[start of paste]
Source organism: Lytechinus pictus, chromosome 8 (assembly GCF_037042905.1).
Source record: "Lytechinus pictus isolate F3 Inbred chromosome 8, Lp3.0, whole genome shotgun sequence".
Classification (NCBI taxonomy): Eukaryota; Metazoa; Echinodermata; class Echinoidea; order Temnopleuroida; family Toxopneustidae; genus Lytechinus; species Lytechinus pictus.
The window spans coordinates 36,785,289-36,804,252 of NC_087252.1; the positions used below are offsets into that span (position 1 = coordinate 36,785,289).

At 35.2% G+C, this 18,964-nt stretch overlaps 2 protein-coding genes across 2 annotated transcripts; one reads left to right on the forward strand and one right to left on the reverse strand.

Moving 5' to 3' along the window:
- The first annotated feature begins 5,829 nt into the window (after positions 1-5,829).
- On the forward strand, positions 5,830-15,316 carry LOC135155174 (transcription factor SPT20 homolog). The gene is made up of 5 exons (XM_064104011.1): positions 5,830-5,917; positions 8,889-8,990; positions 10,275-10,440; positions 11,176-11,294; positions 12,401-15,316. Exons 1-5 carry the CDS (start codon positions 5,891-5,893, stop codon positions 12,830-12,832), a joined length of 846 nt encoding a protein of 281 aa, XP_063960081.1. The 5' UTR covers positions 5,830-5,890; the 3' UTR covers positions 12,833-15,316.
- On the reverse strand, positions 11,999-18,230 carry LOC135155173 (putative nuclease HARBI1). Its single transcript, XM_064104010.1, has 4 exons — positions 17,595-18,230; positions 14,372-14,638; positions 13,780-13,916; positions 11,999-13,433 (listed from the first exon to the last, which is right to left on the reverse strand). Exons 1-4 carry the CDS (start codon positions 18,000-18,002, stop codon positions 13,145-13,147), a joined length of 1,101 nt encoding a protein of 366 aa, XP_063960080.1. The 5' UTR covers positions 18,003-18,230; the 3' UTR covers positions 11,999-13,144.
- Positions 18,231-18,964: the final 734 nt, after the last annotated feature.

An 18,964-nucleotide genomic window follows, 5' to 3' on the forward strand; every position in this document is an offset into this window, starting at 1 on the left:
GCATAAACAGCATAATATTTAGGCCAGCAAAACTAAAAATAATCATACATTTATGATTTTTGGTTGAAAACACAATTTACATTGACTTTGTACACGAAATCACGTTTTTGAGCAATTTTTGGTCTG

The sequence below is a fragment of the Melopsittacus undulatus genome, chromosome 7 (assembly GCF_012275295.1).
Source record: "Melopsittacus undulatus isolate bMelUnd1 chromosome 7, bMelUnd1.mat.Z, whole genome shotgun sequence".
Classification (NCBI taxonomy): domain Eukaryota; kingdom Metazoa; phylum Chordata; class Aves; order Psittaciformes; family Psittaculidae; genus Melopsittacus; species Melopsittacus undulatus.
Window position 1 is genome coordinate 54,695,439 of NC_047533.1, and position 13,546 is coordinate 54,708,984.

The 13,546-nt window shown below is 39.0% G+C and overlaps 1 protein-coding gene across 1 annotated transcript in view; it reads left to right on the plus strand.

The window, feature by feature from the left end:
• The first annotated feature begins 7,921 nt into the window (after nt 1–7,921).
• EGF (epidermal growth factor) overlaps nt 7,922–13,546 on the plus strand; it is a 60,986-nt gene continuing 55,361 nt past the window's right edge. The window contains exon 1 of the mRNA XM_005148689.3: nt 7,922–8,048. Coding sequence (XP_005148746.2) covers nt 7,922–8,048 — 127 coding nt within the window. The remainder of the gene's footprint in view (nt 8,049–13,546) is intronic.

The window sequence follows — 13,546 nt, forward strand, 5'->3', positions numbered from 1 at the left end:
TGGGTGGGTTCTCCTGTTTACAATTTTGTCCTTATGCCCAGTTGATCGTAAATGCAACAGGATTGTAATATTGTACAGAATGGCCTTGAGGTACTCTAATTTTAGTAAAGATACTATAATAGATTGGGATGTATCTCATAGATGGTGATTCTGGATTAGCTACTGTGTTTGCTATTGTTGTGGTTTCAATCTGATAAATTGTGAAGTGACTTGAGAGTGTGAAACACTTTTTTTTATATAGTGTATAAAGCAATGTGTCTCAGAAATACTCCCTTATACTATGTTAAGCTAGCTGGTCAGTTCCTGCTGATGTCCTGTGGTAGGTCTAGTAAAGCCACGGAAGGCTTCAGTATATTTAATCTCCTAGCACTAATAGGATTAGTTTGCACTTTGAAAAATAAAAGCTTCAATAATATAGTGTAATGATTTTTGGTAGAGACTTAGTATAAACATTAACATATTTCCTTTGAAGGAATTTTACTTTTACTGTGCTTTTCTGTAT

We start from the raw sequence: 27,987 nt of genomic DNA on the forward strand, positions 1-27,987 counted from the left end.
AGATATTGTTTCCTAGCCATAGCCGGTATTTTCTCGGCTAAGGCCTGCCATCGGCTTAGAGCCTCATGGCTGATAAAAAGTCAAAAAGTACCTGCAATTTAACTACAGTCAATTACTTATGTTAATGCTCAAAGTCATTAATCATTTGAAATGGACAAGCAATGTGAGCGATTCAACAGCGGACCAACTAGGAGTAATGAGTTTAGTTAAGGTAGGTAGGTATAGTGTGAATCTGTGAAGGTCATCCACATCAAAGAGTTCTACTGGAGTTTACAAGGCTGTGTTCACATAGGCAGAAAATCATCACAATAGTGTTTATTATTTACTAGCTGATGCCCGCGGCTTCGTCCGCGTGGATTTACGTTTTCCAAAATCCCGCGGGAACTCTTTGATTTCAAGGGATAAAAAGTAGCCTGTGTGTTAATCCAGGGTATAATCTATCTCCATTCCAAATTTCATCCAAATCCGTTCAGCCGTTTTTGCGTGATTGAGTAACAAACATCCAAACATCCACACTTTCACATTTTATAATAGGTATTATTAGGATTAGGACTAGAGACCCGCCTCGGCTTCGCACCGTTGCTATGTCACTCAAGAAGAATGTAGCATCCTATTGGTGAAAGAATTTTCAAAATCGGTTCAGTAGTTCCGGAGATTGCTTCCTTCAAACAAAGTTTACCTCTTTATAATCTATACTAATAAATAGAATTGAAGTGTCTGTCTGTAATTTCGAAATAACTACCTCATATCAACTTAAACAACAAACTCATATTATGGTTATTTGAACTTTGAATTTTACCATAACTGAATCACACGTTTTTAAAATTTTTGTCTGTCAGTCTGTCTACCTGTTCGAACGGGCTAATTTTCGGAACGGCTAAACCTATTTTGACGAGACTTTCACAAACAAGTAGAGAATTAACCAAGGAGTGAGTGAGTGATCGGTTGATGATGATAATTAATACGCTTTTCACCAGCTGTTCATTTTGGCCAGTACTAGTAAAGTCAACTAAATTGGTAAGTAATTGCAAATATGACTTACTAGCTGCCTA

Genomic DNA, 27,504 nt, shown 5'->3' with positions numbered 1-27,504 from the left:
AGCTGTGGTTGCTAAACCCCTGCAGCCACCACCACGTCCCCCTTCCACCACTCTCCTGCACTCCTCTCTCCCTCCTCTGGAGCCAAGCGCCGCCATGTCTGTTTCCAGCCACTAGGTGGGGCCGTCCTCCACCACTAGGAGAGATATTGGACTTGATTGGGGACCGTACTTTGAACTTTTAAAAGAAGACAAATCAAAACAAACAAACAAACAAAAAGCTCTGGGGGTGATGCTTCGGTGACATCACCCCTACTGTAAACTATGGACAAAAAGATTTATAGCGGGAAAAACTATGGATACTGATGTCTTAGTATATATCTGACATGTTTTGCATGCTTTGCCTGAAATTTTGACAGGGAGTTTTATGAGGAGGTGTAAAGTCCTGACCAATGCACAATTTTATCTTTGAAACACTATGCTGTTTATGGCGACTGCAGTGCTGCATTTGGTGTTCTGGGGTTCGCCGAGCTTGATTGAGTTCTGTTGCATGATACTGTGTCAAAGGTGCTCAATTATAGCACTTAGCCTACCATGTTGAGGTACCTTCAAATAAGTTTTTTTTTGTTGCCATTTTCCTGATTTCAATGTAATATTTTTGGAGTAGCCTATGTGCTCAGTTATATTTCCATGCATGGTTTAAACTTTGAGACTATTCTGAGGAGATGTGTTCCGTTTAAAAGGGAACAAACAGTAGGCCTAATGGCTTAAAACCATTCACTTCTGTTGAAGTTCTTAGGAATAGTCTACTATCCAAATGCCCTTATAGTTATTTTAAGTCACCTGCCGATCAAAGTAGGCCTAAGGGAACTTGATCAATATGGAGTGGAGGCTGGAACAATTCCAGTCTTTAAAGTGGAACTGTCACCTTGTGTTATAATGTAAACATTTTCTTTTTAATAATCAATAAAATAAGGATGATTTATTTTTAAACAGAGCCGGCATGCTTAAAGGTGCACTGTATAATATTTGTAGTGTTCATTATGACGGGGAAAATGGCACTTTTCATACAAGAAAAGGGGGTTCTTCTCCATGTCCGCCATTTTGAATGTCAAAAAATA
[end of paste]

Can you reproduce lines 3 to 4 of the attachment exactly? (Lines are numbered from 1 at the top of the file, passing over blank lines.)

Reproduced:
Classification (NCBI taxonomy): Eukaryota; Metazoa; Echinodermata; class Echinoidea; order Temnopleuroida; family Toxopneustidae; genus Lytechinus; species Lytechinus pictus.
The window spans coordinates 36,785,289-36,804,252 of NC_087252.1; the positions used below are offsets into that span (position 1 = coordinate 36,785,289).